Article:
- A slimy rot on the buds of the affected palm trees.
The buds are often affected by a firm rot that may turn slimy later after the secondary invaders. Old fronds remain green for several months and are often the last to die.
Treatment and prevention
To prevent infection, avoid overhead irrigation whenever possible. Remove any infected plants and destroy them to reduce the further spread of the disease. Apply preventative fungicides containing copper for the plants exposed to these diseases.
Always apply the fungicide and spray at the right intervals according to the directions on the labels.
4. False Smut
False Smut is also known as graphiola leaf spot as graphiola species cause the disease. It’ is a cery common palm tree disease in areas with high humidity. False smut affects only the palms of the Aceraceae family.
Once infected, the leaves develop small, black wart-like structures that appear on both leaf surfaces. The black spots may have tiny filaments. Often, the youngest leaves don’t show any sign.
Remove any severely affected leaves to minimize the spread of the disease. Do not remove too many fronds, as this may be more damaging to the palm tree than the disease. Since palm trees are easily susceptible to nutritional deficiencies, removing the fronds can easily weaken the tree and worsen the existing problems.
- Improve air circulation – To prevent the disease, properly space your palm to allow for plenty of air circulation and reduce the humidity.
- During irrigation, avoid wetting the fronds.
5. Fusarium Wilt
Fusarium wilt is a palm tree fungus caused by Fusarium oxysporum. The disease has different strains that are specific to the various species of palm trees. Since it has no cure, your palm tree will likely die when affected by fusarium wilt disease.
The signs include discolored, brown and wilting fronds. The palm then loses its green color and eventually dies. The symptoms normally start near the bottom of the fronds before making their way upwards.
There is no cure for the disease, and once affected, you may need to get rid of the tree.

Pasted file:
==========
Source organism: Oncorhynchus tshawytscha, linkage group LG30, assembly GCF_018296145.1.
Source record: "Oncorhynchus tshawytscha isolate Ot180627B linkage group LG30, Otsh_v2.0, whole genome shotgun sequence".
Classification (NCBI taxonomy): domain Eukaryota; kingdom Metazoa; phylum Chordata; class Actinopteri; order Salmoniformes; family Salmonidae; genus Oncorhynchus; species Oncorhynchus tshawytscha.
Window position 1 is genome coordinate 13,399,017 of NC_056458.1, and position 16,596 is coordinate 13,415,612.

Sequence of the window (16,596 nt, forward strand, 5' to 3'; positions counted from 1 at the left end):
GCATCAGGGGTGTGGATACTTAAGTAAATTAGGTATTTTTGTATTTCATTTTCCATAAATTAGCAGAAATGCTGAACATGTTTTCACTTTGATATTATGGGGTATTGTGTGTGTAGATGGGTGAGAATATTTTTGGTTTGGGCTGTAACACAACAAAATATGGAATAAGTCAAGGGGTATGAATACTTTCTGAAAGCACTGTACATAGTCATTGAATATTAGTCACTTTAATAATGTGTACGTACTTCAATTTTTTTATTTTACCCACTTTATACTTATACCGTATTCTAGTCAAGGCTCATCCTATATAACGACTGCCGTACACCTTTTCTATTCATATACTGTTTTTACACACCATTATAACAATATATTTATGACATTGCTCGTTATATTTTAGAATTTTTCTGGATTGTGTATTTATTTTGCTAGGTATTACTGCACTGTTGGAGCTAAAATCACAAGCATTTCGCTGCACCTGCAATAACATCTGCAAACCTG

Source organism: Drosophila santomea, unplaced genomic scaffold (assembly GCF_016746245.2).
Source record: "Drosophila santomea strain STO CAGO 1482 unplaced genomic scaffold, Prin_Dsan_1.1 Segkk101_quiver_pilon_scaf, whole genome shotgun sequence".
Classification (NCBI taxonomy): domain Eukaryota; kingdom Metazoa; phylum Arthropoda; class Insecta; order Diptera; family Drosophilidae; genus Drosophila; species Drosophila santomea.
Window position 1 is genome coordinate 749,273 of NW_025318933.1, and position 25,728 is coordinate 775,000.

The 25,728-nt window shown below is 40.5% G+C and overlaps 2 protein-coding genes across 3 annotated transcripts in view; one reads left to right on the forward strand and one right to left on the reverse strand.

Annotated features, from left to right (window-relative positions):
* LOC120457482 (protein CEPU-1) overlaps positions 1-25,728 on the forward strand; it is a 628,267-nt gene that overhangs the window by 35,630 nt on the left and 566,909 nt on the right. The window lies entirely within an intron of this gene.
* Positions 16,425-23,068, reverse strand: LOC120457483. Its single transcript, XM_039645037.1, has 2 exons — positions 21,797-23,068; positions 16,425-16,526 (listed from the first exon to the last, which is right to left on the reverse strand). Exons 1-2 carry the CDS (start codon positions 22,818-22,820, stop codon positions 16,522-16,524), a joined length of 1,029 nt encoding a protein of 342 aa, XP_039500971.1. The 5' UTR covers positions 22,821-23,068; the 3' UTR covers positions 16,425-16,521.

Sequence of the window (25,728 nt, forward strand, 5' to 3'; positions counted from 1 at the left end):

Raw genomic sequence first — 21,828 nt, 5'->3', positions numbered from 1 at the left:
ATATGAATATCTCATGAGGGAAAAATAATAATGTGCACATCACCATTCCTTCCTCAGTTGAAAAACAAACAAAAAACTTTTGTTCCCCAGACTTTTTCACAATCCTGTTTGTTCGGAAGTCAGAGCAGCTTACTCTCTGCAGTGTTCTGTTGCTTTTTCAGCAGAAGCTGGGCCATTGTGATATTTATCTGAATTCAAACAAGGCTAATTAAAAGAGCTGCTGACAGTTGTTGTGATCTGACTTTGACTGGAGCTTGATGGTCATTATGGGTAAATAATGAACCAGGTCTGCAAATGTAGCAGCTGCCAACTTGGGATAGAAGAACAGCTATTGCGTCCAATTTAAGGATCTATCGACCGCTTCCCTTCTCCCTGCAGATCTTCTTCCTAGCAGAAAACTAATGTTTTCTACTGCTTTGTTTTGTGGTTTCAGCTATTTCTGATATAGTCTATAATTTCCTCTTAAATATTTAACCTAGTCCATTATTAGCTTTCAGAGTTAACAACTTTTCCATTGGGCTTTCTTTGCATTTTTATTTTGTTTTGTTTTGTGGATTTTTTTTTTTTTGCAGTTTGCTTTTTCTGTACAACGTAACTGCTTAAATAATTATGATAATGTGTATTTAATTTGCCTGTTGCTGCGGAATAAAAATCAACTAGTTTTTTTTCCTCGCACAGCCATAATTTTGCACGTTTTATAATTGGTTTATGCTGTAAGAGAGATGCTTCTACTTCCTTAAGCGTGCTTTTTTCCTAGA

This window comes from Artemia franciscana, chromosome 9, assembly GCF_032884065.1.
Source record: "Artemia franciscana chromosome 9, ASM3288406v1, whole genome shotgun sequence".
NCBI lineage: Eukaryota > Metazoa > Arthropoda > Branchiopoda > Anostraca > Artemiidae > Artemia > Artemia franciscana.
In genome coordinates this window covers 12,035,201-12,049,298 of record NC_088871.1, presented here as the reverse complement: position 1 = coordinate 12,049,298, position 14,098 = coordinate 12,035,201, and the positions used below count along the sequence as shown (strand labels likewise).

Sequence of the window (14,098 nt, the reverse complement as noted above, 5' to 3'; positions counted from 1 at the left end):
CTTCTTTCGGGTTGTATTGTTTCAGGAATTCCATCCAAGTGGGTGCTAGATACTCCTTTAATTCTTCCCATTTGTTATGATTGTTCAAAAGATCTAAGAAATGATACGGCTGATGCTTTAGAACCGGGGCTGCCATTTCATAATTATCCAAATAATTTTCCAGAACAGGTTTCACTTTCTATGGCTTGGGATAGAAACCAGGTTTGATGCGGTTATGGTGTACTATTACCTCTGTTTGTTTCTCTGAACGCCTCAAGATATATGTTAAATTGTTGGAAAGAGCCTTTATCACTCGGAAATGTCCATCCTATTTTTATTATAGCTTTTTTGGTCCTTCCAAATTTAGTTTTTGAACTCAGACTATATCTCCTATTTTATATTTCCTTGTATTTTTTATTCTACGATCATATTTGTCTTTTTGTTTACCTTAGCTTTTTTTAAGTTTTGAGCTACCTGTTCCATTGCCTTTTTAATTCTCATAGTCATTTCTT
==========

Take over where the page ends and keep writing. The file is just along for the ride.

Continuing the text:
Care and prevention
However, you can extend the plant’s life span by providing the proper care to the plant.Here are a few tips to care for your palm trees and prevent fusarium wilt:
- Remove the affected fronds and dispose of them carefully to avoid spreading the disease to other palm trees.
- Water and fertilize the tree just enough to prevent excesses.
- Apply a fungicide that contains thiophanate-methyl regularly to prevent fungal attacks.
Although the fungicide won’t cure the fusarium wilt, it helps prevent and treat other opportunistic infections like pink rot that often weaken the plant.
6. Lethal Yellowing
Phytoplasma, a microscopic organism, causes lethal yellowing disease in palm trees. The disease attacks the plant in phases. The disease is spread by planthoppers and affects many varieties of palm trees.
Since the planthopper (Haplaxius crudus) is native to Florida, palm trees in Florida are highly susceptible to the effects of this palm tree infection.
Signs and symptoms
- Fruit drop: The first and the most obvious phase is the premature drop of almost all the fruits on the plant.
- Black patches on fruits: The fallen nuts have browned areas or blackened areas in places where they were attached to the stem.
- Wilting flowers: All new male flowers in the plants often blacken from the tips and wilt before dying.
- Yellowing of leaves: The fronds turn yellow, with the yellowing starts from the fronds before advancing to the top of the tree. Insects majorly spread the disease.
If the infection is slight, root injections could help in treating the tree. However, if most of the palm tree is affected by lethal yellowing disease, it needs to be removed and replaced with resistant species. This also prevents the further spread of illness to other palms.
7. Pink Rot
Pink rot is considered a secondary disease, and it can affect any part of the palm tree. Since palm trees can’t repair wood tissues, they are likely to be attacked by pink rot when pruned too severely or damaged.
The disease results in stunted or deformed growth, leaf spots and rots. The most obvious sign is the visible pink spore masses. Sometimes, pink rot produces a brown syrup–like ooze.